He brings his firsthand knowledge of the realities of migration, U.S. border policies, and life as a Mexican American to his work with families and youth as a mentor, educator, art instructor, ally, workshop facilitator and activist. Even with a 1.59 High school G.P.A., Israel managed to go back to the community college and raise his grades to get accepted into U.C. Berkeley and receive a degree in English Literature and Chicano Studies followed by an M.F.A in Creative Writing. At formal and informal visual art spaces, Israel creates and collaborates with others in an interdisciplinary way that includes poetry, performance, music, visual art, and video making and curriculum creation. His work addresses a multitude of historical and spiritual layered realities of border politics, identity politics, and the re-interpretation of histories.

 

What follows are two of my favorite pieces:

 

  • mexican jazz part 50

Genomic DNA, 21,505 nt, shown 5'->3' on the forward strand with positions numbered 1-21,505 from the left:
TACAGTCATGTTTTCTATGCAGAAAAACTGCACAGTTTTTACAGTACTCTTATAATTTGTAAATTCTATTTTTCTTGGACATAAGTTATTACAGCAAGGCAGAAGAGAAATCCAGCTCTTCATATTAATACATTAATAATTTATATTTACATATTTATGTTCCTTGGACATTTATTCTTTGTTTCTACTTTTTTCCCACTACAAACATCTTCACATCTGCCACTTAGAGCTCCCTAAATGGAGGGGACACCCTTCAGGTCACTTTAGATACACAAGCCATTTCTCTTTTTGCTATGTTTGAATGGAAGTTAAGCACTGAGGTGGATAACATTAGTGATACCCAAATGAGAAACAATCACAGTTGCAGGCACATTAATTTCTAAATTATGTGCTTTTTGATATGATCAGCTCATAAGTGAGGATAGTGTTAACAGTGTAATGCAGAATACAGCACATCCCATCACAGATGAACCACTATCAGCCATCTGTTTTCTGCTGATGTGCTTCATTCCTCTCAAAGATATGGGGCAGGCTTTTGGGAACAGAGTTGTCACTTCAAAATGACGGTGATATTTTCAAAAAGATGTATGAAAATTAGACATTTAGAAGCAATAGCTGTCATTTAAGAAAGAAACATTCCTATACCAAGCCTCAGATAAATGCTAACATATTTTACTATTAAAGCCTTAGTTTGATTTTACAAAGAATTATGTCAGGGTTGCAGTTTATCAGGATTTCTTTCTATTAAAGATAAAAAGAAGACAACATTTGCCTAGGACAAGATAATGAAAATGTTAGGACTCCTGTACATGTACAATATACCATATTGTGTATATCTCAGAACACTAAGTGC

build that wall we come from the stars

we are the echo of grandmothers

migrating this America when it was just

and always a turtle

 

on mothers backs

more mothers backs

more mothers backs

 

this wall cannot stop the wave

of time immemorial

 

our grandmothers bones are scattered

across this rock

all rocks

along the feathered serpent

dancing with your minimal

notions

 

of what you think

you can stop with a wall

 

build that wall

you cannot stop our d.n.a.

 

  • white liberal antics part 44

 

White supremacy gets tricky when you add white hispanic and spaniard

and spaniard blood is white European blood

where do you think hitler learned genoicide

through the skilled native holocaust

orchestrated by cortez and the sword

and the bible that drives the blood

underneath the asphault

runs through the veins of a city

wanting to continue its legacy

of spanish conquistador